CAN HAIR LOSS BE PREVENTED?
Which medication regimens or treatments, if any, can prevent or lessen chemotherapy-related hair loss, especially to the scalp and face, in women undergoing treatment for breast cancer? — Susan Minello, RN, MSN, ANP-BC, CCRC
Prevention of chemotherapy-induced alopecia is very difficult to achieve given the pathophysiology associated with chemotherapy-induced alopecia. The mitotic activity of the hair follicle places these structures at increased risk of damage by chemotherapy and radiation (Oncology Nursing Advisor: Comprehensive Guide to Clinical Practice. Philadelphia, PA: Mosby; 2009:339-340). Absorption of the chemotherapeutic agent by the hair bulb causes cellular division and protein synthesis to be suppressed. Manifestation of alopecia is dependent upon the treatment given, the dose, the schedule, and the route of administration. Oral drugs for breast cancer, such as capecitabine (Xeloda) or lapatinib (Tykerb), may cause hair thinning versus the toxic alopecia that can be caused by some intravenous chemotherapeutic agents. Although no definitive treatment options are established, there have been anecdotal reports of using cold cap treatments in some women and selecting chemotherapy agents that do not cause significant alopecia, such as ixabepilone (Ixempra) or gemcitabine (Gemzar, generics), in other women.
Other agents used with varying results include tocopherol (vitamin E supplements), ImuVert, and minoxidil. Preparation, education, and support are essential for these women prior to starting chemotherapy. We must prepare these women for the reality that hair loss is an inevitable result of many required treatment regimens, but also reassure them that in almost all cases it does grow back. Discuss the process of purchasing wigs or hair prostheses, care of the scalp when hair loss does occur, and if there is only mild thinning, protection of fragile hairs. Essentially, not undermining the emotional impact of hair loss is imperative to helping women cope (Clin J Oncol Nurs. 2011;15(3):311-315). — Jiajoyce R. Conway, DNP, CRNP, AOCNP, FNP-BC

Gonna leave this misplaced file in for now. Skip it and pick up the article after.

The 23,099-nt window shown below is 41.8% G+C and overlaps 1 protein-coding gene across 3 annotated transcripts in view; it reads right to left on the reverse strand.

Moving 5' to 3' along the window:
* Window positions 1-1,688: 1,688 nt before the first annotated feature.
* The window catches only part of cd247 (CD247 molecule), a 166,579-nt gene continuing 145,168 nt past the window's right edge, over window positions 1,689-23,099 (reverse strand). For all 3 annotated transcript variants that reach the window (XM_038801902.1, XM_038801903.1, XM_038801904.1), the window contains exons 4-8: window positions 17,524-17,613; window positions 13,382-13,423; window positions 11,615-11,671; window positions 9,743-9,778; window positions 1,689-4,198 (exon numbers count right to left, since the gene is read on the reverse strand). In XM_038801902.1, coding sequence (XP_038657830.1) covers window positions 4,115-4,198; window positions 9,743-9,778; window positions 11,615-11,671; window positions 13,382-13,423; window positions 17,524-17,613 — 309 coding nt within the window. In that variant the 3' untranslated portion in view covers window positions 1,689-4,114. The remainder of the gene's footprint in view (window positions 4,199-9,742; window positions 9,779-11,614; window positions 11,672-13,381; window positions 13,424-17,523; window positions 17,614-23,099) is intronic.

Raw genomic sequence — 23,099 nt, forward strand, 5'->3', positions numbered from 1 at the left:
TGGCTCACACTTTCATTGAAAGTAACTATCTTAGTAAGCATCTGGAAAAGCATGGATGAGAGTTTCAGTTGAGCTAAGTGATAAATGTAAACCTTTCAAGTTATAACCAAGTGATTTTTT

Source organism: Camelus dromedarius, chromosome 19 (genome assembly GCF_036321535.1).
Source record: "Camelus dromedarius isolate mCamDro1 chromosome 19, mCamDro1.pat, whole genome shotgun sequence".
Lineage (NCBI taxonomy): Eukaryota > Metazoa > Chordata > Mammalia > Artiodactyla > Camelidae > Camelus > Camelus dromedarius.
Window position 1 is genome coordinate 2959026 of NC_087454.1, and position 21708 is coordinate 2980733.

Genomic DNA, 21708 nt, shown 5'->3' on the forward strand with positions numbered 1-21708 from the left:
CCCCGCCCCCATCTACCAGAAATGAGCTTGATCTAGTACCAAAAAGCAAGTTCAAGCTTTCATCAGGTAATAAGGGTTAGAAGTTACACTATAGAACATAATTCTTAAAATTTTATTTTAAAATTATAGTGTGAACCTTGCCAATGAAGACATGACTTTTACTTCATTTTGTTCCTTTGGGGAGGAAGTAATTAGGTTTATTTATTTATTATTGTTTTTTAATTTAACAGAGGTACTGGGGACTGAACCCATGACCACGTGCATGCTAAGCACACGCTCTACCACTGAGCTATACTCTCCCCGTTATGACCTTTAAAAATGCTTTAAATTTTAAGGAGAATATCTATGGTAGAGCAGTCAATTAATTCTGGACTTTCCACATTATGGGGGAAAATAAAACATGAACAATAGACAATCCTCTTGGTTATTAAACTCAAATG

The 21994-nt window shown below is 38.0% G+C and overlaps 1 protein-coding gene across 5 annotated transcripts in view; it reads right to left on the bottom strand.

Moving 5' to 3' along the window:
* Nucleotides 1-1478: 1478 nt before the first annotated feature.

WHEN SHOULD SCREENING MAMMOGRAPHY BEGIN?
At what age should a woman whose mother has had breast cancer start screening mammography? — Rebecca Adamson
The National Cancer Institute (NCI) recommends screening mammography for women 40 years and older every 1 to 2 years. A woman’s chance of developing breast cancer increases if her mother, sister, and/or daughter was given a diagnosis of breast cancer, especially if they were younger than 50 years at diagnosis. Having a close male blood relative with breast cancer also increases a woman’s risk of developing the disease. The woman in your question should start routine screening mammography based on her family history. If her mother was given a diagnosis before age 50 years, recommendations are to start screening 10 years prior to her mother’s age at diagnosis. Otherwise the recommended screening would be followed, which is yearly at age 40 years. — K. Lynne Quinn, RN, MSN, CRNP, AOCNP
IS THERE A STANDARD TURNAROUND TIME FOR ORAL CHEMOTHERAPY AGENTS?
What is the industry standard for turnaround time of oral chemotherapeutic agents? How soon after the prescription is written should treatment be initiated? Sometimes treatment is initiated very quickly; other times, it seems to take weeks. — Lisa M. Buchanan
Treatment turnaround time with oral chemotherapeutic agents can depend on several factors: (1) type of malignancy; (2) adjuvant, neoadjuvant, or metastatic setting of treatment; (3) concurrent therapies with radiation; (4) drug availability (obtaining the medication and delivery). Initiation of treatment with some oral chemotherapeutic agents can occur relatively quickly if there are no factors delaying treatment such as surgical recovery, performance status, or metabolic factors such as renal or hepatic insufficiency.
When feasible, standard recommendations are to begin treatment once the drug is made available to the patient without schedule delays. If treatment with oral chemotherapy follows surgery, as with some malignancies such as colorectal or brain tumors, treatment typically starts 4 to 6 weeks after the surgical procedure. When therapy will be concomitant, the oral agent is usually started on the first day of radiation therapy or day 1 of each cycle of intravenous chemotherapy. Other factors that may delay treatment initiation can be related to obtaining the medication through specific specialty pharmacies or patient-assistance programs. — Jiajoyce R. Conway, DNP, CRNP, AOCNP, FNP-BC ONA